|Publication number||US4808361 A|
|Application number||US 07/026,414|
|Publication date||Feb 28, 1989|
|Filing date||Mar 16, 1987|
|Priority date||Mar 16, 1987|
|Also published as||CA1273769A, CA1273769A1, DE3862962D1, EP0283108A1, EP0283108B1|
|Publication number||026414, 07026414, US 4808361 A, US 4808361A, US-A-4808361, US4808361 A, US4808361A|
|Inventors||Jose' M. Castro, Elliott J. Straus, Henry Shanoski|
|Original Assignee||Gencorp Inc.|
|Export Citation||BiBTeX, EndNote, RefMan|
|Patent Citations (7), Referenced by (17), Classifications (25), Legal Events (4)|
|External Links: USPTO, USPTO Assignment, Espacenet|
This invention relates to a method or process for molding a glass fiber reinforced thermosetting resin composition to form an FRP (fiberglass reinforced plastic) part and for in-mold coating (IMC) said part.
An object of this invention is to provide a method for making an improved in-mold coated FRP part.
This and other objects and advantages of the present invention will become more apparent to those skilled in the art from the following detailed description and example.
Improvements in porosity, sink marks and surface waviness of an FRP part can be achieved by initially compression molding a glass fiber reinforced thermosetting resin composition under heat at high pressure for a short period of time, substantially reducing the pressure on the composition while continuing to apply heat to cure at least about 90% of the composition to form an FRP part, applying a thermosetting in-mold coating on the outer surface of the FRP part, and continuing to apply heat and pressure to cure the in-mold coating and complete curing of the FRP part, while maintaining the temperature non-uniformities across the molding surfaces of the mold at less than about 5° C.
During the initial high pressure molding step for the glass fiber reinforced thermosetting resin the pressure is from around 820 to 1200 psi for from about 5 to 12 seconds while during the second step the pressure is reduced to 80 to 330 psi for from about 30 to 100 seconds. During both steps the temperature is from about 147° to 151° C. During the in-mold coating step the pressure is from about 80 to 400 PSI for from about 0.5 to 180 seconds at a temperature of from about 143° to 154° C. During the entire molding process the temperature non uniformities across the molding faces or surfaces of the mold halves (male and female) is less than about 5° C.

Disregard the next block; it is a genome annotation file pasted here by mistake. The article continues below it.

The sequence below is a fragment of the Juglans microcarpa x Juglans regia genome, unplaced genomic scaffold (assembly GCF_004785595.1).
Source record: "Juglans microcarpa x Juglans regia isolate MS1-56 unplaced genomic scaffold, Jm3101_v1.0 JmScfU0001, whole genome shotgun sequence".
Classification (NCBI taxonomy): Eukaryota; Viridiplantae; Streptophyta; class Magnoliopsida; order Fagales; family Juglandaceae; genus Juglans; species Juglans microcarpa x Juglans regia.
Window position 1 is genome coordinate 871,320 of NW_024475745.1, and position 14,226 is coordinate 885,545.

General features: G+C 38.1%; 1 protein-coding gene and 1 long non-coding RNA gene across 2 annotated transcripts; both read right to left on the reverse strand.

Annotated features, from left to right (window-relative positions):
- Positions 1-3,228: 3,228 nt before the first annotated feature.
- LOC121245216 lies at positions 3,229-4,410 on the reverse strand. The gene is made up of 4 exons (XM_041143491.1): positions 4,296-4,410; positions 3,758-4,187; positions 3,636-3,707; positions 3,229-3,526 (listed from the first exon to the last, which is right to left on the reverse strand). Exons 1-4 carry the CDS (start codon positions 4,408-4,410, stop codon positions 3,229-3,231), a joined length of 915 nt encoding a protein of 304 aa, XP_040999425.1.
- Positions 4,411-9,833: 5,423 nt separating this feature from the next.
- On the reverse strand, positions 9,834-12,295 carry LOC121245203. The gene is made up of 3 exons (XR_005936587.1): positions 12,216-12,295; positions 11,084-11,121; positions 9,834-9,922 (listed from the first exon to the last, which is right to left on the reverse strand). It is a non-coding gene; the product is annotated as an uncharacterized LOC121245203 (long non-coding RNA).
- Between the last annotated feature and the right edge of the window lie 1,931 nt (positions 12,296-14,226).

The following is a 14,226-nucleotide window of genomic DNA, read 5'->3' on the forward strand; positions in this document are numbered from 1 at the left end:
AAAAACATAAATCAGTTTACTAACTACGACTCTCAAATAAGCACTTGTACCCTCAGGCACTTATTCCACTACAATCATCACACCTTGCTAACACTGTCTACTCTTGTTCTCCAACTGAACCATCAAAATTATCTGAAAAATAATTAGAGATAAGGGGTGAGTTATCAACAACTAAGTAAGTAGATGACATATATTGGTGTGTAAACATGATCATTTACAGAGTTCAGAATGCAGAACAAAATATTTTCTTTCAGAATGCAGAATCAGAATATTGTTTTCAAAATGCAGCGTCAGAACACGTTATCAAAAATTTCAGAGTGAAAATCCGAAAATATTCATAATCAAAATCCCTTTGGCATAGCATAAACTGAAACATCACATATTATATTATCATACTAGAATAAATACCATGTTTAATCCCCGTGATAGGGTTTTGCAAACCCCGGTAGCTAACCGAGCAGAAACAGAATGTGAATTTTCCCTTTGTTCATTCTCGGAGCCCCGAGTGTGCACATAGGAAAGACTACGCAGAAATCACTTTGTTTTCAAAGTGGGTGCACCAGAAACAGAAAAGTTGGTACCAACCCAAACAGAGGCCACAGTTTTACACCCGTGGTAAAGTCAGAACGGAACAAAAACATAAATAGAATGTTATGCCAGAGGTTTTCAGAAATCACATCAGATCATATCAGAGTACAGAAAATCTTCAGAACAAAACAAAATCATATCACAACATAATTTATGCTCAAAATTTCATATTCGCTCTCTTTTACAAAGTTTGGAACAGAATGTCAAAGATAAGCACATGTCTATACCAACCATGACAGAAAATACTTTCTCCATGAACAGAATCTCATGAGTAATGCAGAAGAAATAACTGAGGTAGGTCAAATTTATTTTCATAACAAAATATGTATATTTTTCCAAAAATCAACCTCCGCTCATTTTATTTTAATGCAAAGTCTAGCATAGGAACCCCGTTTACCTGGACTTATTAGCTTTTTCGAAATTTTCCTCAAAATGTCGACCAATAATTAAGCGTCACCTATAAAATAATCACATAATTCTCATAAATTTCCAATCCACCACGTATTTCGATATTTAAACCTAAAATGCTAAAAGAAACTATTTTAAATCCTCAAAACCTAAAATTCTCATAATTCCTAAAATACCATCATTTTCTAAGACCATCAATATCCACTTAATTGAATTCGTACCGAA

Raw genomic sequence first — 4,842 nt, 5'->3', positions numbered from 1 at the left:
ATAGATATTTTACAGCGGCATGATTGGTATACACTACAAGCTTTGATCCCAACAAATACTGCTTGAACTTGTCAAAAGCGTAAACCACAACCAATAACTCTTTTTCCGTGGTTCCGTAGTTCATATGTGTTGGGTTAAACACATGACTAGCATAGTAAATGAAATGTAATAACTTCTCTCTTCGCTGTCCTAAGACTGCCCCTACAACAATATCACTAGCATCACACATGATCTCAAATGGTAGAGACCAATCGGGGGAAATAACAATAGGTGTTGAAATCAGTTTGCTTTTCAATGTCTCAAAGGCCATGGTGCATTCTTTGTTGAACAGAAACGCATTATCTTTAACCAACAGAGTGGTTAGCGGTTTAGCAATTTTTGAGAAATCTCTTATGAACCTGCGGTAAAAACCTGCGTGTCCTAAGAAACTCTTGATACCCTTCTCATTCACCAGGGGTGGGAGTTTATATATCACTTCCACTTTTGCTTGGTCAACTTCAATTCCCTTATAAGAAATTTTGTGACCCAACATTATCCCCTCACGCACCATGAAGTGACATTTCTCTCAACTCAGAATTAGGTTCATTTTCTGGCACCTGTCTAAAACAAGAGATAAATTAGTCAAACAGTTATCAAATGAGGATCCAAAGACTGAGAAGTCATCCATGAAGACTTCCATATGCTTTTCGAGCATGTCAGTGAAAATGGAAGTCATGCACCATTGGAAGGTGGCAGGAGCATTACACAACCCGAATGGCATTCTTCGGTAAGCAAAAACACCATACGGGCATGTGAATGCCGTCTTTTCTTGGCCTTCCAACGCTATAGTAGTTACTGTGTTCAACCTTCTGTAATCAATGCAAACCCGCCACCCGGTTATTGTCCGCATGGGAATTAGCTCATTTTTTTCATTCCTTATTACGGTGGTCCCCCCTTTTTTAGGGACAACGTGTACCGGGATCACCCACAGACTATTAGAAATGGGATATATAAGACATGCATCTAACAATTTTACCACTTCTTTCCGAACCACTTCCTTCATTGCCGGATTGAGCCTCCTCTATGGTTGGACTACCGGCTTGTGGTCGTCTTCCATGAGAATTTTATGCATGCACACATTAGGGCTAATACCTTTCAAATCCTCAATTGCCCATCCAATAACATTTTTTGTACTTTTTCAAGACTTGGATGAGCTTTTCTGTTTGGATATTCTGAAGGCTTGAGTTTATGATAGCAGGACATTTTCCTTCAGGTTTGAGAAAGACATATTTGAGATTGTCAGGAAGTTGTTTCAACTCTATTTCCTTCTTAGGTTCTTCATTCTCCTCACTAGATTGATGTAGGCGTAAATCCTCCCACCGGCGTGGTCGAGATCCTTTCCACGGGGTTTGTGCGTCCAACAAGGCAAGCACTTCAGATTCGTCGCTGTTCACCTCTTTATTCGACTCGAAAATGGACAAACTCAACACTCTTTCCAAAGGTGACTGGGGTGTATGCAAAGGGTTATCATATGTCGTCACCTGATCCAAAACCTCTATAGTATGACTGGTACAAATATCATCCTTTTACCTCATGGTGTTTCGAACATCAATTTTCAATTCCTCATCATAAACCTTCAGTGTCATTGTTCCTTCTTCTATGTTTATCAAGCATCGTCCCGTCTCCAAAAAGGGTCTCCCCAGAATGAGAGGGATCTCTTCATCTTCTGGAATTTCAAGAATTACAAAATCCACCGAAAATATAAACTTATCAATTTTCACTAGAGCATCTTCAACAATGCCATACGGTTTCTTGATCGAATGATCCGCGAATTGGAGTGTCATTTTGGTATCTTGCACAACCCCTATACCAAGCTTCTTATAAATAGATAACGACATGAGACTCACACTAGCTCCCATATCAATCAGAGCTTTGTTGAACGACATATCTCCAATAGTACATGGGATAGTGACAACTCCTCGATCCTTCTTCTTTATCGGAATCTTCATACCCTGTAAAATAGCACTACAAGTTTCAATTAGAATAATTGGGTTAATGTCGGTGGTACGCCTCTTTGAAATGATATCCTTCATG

Glass fiber reinforced thermoset plastics (FRPs) are made from a cured resin containing glass fibers. The resin can be an unsaturated polyester resin or a vinyl ester resin crosslinked with an unsaturated monomer like styrene using a free radical initiator, e.g., a peroxide. Fillers, maturation agents and low-profile or low-shrink additives and so forth can be added to the curable, moldable compound. They can be a sheet molding compound (SMC) or a bulk molding compound (BMC), or other thermosetting material as well as a high strength molding compound (HMC) or a thick molding compound. The compound can have from about 10 to 75% by weight of glass fibers. Preferably, the SMC compound contains from about 25 to 30% by weight of glass fibers while the HMC compound may contain from about 55 to 60% by weight of glass fibers. The glass fiber reinforced thermoset plastic (FRP) can be rigid or semirigid (may contain a flexibilizing moiety such as an adipate group in the polyester). It, also, may contain other flexibilizing polymers, the elastomers and plastomers, such as the styrene-butadiene block copolymers.
In-mold coatings (IMC) which are thermosetting are now well known. They can be prepared from isocyanate or polyurethane based materials containing unsaturated compounds and also containing the usual low-shrink additives, fillers and conductive carbon black where the coating is later to be electrostatically painted. A preferred IMC composition is based on a polymerizable epoxy based oligomer having at least two acrylate groups with other unsaturated materials and additives.